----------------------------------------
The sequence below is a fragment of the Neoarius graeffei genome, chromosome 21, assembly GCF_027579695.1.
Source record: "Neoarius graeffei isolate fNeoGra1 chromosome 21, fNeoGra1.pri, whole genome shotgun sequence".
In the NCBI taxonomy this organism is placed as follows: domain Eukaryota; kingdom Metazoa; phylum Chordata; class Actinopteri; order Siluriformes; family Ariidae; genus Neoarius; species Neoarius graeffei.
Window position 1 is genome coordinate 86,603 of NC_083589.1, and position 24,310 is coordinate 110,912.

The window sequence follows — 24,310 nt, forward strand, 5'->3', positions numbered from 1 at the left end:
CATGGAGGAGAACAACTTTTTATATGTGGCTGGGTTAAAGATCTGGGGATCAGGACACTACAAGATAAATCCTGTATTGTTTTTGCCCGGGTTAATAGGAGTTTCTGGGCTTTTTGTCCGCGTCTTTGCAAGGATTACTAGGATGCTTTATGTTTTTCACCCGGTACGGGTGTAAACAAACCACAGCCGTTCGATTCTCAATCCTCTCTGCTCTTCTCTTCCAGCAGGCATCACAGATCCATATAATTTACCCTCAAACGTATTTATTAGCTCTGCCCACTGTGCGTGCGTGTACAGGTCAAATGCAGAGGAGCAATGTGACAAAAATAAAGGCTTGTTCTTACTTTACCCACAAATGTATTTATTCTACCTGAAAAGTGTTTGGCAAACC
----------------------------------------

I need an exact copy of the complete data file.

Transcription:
The sequence below is a fragment of the Neoarius graeffei genome, chromosome 21, assembly GCF_027579695.1.
Source record: "Neoarius graeffei isolate fNeoGra1 chromosome 21, fNeoGra1.pri, whole genome shotgun sequence".
In the NCBI taxonomy this organism is placed as follows: domain Eukaryota; kingdom Metazoa; phylum Chordata; class Actinopteri; order Siluriformes; family Ariidae; genus Neoarius; species Neoarius graeffei.
Window position 1 is genome coordinate 86,603 of NC_083589.1, and position 24,310 is coordinate 110,912.

The window sequence follows — 24,310 nt, forward strand, 5'->3', positions numbered from 1 at the left end:
CATGGAGGAGAACAACTTTTTATATGTGGCTGGGTTAAAGATCTGGGGATCAGGACACTACAAGATAAATCCTGTATTGTTTTTGCCCGGGTTAATAGGAGTTTCTGGGCTTTTTGTCCGCGTCTTTGCAAGGATTACTAGGATGCTTTATGTTTTTCACCCGGTACGGGTGTAAACAAACCACAGCCGTTCGATTCTCAATCCTCTCTGCTCTTCTCTTCCAGCAGGCATCACAGATCCATATAATTTACCCTCAAACGTATTTATTAGCTCTGCCCACTGTGCGTGCGTGTACAGGTCAAATGCAGAGGAGCAATGTGACAAAAATAAAGGCTTGTTCTTACTTTACCCACAAATGTATTTATTCTACCTGAAAAGTGTTTGGCAAACC